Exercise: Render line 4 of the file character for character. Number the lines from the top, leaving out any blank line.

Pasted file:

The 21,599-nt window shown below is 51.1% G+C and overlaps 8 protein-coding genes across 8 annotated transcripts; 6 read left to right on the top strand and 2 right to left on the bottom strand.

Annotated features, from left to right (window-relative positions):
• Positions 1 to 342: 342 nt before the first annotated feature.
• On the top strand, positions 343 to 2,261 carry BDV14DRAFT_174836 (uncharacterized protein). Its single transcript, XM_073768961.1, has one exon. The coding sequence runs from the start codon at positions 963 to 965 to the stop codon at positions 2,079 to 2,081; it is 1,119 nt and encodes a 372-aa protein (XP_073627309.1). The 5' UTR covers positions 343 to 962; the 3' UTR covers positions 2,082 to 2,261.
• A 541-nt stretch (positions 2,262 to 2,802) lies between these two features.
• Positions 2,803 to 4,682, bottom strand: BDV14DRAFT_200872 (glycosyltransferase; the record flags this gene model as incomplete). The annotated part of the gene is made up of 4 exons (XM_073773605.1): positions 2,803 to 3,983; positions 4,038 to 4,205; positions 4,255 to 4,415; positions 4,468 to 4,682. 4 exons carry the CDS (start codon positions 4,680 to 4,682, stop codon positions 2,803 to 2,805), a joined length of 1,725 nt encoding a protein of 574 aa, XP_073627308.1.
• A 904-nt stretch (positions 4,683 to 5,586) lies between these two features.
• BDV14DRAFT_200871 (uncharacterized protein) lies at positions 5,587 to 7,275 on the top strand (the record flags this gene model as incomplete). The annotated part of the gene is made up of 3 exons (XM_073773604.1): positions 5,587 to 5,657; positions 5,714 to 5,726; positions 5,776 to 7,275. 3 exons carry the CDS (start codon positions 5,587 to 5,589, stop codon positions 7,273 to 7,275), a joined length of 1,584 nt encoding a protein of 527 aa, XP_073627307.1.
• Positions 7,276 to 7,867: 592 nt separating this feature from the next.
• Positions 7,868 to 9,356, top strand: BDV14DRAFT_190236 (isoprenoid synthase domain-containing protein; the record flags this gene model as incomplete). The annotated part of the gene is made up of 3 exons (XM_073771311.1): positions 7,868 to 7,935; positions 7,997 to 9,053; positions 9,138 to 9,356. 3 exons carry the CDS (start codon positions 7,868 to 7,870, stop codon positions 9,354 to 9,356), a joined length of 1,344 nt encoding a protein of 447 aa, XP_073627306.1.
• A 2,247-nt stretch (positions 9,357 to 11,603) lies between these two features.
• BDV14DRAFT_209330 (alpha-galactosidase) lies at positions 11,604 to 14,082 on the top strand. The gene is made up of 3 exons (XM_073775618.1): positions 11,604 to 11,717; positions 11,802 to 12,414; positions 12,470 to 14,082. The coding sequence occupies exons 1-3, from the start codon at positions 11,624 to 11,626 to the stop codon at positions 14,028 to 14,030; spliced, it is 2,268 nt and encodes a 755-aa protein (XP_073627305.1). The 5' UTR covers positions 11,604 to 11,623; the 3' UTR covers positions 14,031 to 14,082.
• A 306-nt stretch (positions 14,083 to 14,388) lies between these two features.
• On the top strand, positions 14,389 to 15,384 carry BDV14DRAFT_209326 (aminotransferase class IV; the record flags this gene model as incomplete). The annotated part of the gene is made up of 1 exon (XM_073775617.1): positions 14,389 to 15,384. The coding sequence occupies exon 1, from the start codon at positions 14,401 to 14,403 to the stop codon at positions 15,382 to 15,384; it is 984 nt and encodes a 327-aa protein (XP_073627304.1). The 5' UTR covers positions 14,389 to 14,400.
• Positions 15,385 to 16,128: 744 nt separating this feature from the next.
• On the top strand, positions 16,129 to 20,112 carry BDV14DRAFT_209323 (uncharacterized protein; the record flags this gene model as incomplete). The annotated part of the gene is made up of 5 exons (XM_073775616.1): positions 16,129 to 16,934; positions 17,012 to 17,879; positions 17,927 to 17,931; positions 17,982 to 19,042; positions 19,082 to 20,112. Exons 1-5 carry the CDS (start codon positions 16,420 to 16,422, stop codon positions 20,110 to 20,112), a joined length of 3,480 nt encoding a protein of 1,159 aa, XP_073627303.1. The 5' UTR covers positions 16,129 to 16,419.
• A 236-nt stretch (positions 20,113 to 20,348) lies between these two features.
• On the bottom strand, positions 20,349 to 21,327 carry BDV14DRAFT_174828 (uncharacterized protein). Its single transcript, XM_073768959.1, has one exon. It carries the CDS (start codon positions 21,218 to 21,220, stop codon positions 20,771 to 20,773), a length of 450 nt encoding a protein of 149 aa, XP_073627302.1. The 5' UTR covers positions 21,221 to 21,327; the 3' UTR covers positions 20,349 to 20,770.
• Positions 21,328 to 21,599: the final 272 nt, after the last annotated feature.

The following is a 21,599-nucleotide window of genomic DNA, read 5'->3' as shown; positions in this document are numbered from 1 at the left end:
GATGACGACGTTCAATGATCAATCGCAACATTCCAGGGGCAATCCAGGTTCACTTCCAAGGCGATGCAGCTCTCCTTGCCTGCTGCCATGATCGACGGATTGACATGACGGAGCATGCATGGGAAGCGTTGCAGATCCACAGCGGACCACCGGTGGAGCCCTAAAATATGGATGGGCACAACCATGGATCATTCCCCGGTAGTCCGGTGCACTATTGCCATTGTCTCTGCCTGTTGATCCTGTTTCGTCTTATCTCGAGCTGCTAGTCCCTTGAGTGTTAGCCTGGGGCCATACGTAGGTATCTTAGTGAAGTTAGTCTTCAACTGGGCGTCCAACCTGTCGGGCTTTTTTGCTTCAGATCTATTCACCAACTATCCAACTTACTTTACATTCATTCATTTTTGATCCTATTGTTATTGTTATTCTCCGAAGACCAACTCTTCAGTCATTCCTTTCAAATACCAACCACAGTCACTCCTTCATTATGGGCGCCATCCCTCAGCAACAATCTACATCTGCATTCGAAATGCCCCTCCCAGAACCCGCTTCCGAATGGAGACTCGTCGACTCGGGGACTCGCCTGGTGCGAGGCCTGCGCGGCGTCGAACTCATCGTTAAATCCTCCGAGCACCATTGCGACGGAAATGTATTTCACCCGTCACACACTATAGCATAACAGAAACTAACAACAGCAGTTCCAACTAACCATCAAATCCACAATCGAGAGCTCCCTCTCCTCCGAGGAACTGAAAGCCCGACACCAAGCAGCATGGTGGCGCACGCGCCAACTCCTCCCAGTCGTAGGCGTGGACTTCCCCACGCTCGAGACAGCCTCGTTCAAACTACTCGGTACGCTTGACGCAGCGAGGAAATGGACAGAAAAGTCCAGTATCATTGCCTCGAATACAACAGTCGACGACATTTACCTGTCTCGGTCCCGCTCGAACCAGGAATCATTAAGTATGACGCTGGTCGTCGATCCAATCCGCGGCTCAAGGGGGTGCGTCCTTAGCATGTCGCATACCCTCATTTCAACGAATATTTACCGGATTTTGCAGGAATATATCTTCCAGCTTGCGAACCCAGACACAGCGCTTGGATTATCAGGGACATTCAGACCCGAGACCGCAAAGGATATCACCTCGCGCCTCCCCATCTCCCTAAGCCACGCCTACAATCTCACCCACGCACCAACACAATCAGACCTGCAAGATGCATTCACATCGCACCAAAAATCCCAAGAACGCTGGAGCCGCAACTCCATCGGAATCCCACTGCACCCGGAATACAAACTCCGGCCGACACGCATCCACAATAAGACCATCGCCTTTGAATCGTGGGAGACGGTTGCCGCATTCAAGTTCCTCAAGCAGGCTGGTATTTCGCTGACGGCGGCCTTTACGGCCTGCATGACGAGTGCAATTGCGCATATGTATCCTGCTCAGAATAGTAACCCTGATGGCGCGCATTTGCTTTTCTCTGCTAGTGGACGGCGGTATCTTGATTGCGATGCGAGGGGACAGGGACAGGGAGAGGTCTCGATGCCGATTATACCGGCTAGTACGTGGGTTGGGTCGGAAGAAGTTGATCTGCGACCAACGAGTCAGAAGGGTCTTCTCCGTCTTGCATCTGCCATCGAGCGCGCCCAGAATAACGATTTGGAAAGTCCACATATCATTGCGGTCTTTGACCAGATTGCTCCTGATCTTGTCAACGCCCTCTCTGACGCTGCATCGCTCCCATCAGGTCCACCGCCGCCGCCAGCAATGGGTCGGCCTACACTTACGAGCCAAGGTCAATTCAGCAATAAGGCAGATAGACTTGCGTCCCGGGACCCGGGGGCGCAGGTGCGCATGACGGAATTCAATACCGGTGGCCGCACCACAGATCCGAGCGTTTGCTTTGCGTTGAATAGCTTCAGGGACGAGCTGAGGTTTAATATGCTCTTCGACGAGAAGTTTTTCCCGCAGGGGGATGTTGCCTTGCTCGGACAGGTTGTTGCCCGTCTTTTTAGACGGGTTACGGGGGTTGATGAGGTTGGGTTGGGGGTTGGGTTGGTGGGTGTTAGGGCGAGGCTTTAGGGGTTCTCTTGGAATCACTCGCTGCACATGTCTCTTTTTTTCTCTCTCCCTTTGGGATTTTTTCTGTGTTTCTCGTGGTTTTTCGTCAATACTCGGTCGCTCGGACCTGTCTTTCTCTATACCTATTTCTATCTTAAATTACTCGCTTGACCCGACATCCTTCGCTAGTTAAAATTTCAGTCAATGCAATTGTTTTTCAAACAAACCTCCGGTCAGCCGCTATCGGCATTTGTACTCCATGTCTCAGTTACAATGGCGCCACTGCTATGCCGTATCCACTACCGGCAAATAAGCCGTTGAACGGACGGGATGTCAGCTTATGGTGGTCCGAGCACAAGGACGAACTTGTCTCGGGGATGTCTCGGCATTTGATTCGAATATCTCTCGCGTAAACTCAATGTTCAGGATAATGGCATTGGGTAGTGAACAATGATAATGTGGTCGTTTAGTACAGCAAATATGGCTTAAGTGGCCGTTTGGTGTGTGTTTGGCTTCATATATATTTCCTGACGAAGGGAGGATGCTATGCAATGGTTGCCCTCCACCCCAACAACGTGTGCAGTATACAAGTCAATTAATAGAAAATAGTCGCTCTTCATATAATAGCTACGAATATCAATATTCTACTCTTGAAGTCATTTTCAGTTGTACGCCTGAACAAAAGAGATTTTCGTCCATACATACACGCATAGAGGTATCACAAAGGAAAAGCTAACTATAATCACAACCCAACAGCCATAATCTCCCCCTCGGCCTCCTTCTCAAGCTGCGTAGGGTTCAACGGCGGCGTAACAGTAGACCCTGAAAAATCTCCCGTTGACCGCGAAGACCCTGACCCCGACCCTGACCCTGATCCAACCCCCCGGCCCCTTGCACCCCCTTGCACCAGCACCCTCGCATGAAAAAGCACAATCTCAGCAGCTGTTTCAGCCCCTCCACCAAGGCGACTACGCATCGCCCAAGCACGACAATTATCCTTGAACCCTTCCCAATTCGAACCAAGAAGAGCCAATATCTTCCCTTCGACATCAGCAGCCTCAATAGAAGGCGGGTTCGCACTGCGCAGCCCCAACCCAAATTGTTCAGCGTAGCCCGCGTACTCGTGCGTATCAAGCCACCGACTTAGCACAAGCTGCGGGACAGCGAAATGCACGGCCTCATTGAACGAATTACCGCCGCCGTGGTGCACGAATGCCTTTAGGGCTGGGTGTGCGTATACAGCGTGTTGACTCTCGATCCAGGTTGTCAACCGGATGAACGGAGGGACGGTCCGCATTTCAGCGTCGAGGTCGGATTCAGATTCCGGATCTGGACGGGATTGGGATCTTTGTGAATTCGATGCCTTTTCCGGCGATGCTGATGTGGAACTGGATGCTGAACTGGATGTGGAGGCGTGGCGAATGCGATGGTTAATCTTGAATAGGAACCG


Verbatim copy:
• On the top strand, positions 343 to 2,261 carry BDV14DRAFT_174836 (uncharacterized protein). Its single transcript, XM_073768961.1, has one exon. The coding sequence runs from the start codon at positions 963 to 965 to the stop codon at positions 2,079 to 2,081; it is 1,119 nt and encodes a 372-aa protein (XP_073627309.1). The 5' UTR covers positions 343 to 962; the 3' UTR covers positions 2,082 to 2,261.